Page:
Jonah Goldberg

I'd trade a Bush defeat for an Iraq victory any day.

I say this because not a day goes by without me receiving a barrage of e-mail from readers asserting that I'm - just like everyone else on the right - allowing my "partisanship" for Bush to color my views on the war, the media, my dog, my reason to live, whatever.

The truth is more like the other way around: Right now, I support Bush because I am such a partisan for winning in Iraq.

Of course, I would support Bush over Kerry even if we weren't at war, because Bush is the more conservative candidate and I'm not on crack. But if it weren't for the war, I wouldn't think it was nearly as important that Bush got reelected.

While he's been good on judges, tax cuts and a few other issues, there's a great deal to Bush's "big government conservatism" that should bother conservatives and traditional Republicans. But the stakes in Iraq are so great for America and the world that I would gladly trade a Kerry presidency for a stable and decent Iraq moving toward democracy.

In fairness, not all Republicans agree with me. It seems that some Republicans are sticking with the war because they're sticking with Bush.

That's not necessarily a bad thing. Trust in a leader is often the decisive factor in support for bold and risky actions, like war. FDR secured the New Deal not so much because it was such a good idea but because people trusted FDR. Indeed, FDR and Woodrow Wilson both swore they would keep America out of war, but voters trusted them when they changed their mind.

Also, many conservative war supporters believe, fair or not, that a Kerry presidency would be a disaster for the war on terror. So even if Bush hasn't done everything right, we still think Bush's victory is essential to America's victory.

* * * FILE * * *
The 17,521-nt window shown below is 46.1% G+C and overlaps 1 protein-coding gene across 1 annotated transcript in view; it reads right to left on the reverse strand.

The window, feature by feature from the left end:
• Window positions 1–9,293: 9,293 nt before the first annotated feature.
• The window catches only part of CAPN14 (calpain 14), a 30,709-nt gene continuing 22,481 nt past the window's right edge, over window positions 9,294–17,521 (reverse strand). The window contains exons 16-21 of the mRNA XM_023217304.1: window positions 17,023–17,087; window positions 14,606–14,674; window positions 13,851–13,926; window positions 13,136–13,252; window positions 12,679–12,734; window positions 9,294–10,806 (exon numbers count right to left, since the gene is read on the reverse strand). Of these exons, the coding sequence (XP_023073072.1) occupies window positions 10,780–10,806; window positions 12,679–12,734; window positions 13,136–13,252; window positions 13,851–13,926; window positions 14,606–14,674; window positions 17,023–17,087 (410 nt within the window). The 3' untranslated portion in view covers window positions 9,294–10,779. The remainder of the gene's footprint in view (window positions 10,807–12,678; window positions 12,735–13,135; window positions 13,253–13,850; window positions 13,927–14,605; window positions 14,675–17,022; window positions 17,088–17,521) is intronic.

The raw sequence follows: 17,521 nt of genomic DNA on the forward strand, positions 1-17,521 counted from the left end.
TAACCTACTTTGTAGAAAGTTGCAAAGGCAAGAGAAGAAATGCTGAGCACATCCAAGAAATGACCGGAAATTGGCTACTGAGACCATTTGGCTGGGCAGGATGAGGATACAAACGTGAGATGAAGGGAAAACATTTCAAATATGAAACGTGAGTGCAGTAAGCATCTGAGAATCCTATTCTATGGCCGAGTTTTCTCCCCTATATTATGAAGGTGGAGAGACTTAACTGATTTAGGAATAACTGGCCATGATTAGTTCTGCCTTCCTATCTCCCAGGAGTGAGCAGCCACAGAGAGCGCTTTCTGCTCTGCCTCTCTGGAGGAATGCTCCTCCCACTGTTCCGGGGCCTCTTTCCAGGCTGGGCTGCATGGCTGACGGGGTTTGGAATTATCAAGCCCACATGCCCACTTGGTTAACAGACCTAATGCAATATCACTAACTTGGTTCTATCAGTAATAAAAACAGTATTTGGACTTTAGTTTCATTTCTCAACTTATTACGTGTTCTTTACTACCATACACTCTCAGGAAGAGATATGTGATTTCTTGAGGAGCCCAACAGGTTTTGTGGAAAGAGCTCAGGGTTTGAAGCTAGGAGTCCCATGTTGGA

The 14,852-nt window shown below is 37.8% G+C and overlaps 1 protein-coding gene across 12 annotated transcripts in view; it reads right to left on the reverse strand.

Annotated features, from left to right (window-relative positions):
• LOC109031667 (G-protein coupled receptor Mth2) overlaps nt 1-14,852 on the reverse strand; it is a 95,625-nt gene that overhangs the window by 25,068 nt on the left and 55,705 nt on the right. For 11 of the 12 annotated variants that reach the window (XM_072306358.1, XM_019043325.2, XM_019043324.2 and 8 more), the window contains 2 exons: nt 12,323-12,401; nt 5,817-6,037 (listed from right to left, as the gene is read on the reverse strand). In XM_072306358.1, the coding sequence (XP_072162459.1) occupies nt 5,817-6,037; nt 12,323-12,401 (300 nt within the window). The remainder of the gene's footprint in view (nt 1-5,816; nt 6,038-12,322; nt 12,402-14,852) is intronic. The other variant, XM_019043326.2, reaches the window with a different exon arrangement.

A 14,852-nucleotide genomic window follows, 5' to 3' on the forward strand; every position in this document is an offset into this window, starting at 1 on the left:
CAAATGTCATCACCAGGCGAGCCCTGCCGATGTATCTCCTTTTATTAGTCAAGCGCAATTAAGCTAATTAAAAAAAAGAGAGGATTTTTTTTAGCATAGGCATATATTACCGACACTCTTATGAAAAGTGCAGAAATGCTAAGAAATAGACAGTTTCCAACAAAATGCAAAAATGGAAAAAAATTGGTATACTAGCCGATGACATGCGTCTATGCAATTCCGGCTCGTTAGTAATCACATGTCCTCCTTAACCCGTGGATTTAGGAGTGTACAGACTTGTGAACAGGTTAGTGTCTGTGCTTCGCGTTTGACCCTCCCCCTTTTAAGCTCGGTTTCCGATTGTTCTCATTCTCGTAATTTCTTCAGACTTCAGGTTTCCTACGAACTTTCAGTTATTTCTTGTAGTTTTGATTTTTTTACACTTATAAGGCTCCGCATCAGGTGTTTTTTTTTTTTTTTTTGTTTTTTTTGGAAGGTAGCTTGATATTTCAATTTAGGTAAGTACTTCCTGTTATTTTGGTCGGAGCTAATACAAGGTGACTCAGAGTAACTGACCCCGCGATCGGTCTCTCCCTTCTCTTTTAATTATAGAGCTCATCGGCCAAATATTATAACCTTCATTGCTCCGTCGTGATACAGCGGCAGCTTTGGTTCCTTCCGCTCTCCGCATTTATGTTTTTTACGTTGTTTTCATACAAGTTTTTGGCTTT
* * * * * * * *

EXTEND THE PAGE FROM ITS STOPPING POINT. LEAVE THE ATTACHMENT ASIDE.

But if it's hard to disaggregate the motives of Bush's supporters, it's fairly easy to identify the competing motives of Bush's detractors.

Every day, it seems like more and more Democrats think it would be worth losing in Iraq if it meant winning the White House. Valuing partisan advantage more than foreign policy was obviously the motivation behind John Kerry's vote against the $87 billion for Iraqi reconstruction.

Remember, a mere month before the vote, Kerry was asked if he would vote against the appropriation. He told CBS' "Face the Nation" "I don't think any United States senator is going abandon our troops and recklessly leave Iraq to whatever follows as a result of simply cutting and running. That's irresponsible. ... I don't think anyone in Congress is going to not give our troops ammunition, not give our troops the ability to be able to defend themselves."


Jonah Goldberg

Jonah Goldberg is editor-at-large of National Review Online,and the author of the book The Tyranny of Clichés. You can reach him via Twitter @JonahNRO.
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